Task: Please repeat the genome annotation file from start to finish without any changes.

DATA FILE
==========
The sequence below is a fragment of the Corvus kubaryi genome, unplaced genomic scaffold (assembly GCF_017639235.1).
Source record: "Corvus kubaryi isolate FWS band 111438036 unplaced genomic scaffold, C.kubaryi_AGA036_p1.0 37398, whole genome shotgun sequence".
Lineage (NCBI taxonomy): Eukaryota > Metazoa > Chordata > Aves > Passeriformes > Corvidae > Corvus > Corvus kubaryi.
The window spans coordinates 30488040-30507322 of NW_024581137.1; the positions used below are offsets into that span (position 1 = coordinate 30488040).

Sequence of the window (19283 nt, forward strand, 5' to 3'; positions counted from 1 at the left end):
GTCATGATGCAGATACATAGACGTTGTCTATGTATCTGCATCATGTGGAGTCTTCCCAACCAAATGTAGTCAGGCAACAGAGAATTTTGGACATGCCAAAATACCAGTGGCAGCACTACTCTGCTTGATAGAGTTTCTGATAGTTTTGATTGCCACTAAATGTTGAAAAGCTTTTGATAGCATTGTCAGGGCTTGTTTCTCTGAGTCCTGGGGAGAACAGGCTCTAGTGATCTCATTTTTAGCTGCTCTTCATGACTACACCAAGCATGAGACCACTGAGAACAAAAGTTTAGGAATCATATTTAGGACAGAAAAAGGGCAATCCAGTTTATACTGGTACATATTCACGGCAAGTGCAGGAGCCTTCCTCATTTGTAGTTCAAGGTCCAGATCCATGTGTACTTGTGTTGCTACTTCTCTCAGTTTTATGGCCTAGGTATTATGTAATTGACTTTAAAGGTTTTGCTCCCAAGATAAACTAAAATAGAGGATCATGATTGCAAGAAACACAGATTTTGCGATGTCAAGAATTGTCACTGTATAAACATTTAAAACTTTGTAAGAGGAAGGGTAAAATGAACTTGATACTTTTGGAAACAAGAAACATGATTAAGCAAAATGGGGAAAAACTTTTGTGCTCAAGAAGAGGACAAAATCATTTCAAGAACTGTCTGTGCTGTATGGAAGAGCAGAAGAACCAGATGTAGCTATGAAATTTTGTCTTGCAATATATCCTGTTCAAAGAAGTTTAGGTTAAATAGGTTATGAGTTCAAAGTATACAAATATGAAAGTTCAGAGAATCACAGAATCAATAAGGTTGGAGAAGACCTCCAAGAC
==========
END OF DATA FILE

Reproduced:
The sequence below is a fragment of the Corvus kubaryi genome, unplaced genomic scaffold (assembly GCF_017639235.1).
Source record: "Corvus kubaryi isolate FWS band 111438036 unplaced genomic scaffold, C.kubaryi_AGA036_p1.0 37398, whole genome shotgun sequence".
Lineage (NCBI taxonomy): Eukaryota > Metazoa > Chordata > Aves > Passeriformes > Corvidae > Corvus > Corvus kubaryi.
The window spans coordinates 30488040-30507322 of NW_024581137.1; the positions used below are offsets into that span (position 1 = coordinate 30488040).

Sequence of the window (19283 nt, forward strand, 5' to 3'; positions counted from 1 at the left end):
GTCATGATGCAGATACATAGACGTTGTCTATGTATCTGCATCATGTGGAGTCTTCCCAACCAAATGTAGTCAGGCAACAGAGAATTTTGGACATGCCAAAATACCAGTGGCAGCACTACTCTGCTTGATAGAGTTTCTGATAGTTTTGATTGCCACTAAATGTTGAAAAGCTTTTGATAGCATTGTCAGGGCTTGTTTCTCTGAGTCCTGGGGAGAACAGGCTCTAGTGATCTCATTTTTAGCTGCTCTTCATGACTACACCAAGCATGAGACCACTGAGAACAAAAGTTTAGGAATCATATTTAGGACAGAAAAAGGGCAATCCAGTTTATACTGGTACATATTCACGGCAAGTGCAGGAGCCTTCCTCATTTGTAGTTCAAGGTCCAGATCCATGTGTACTTGTGTTGCTACTTCTCTCAGTTTTATGGCCTAGGTATTATGTAATTGACTTTAAAGGTTTTGCTCCCAAGATAAACTAAAATAGAGGATCATGATTGCAAGAAACACAGATTTTGCGATGTCAAGAATTGTCACTGTATAAACATTTAAAACTTTGTAAGAGGAAGGGTAAAATGAACTTGATACTTTTGGAAACAAGAAACATGATTAAGCAAAATGGGGAAAAACTTTTGTGCTCAAGAAGAGGACAAAATCATTTCAAGAACTGTCTGTGCTGTATGGAAGAGCAGAAGAACCAGATGTAGCTATGAAATTTTGTCTTGCAATATATCCTGTTCAAAGAAGTTTAGGTTAAATAGGTTATGAGTTCAAAGTATACAAATATGAAAGTTCAGAGAATCACAGAATCAATAAGGTTGGAGAAGACCTCCAAGAC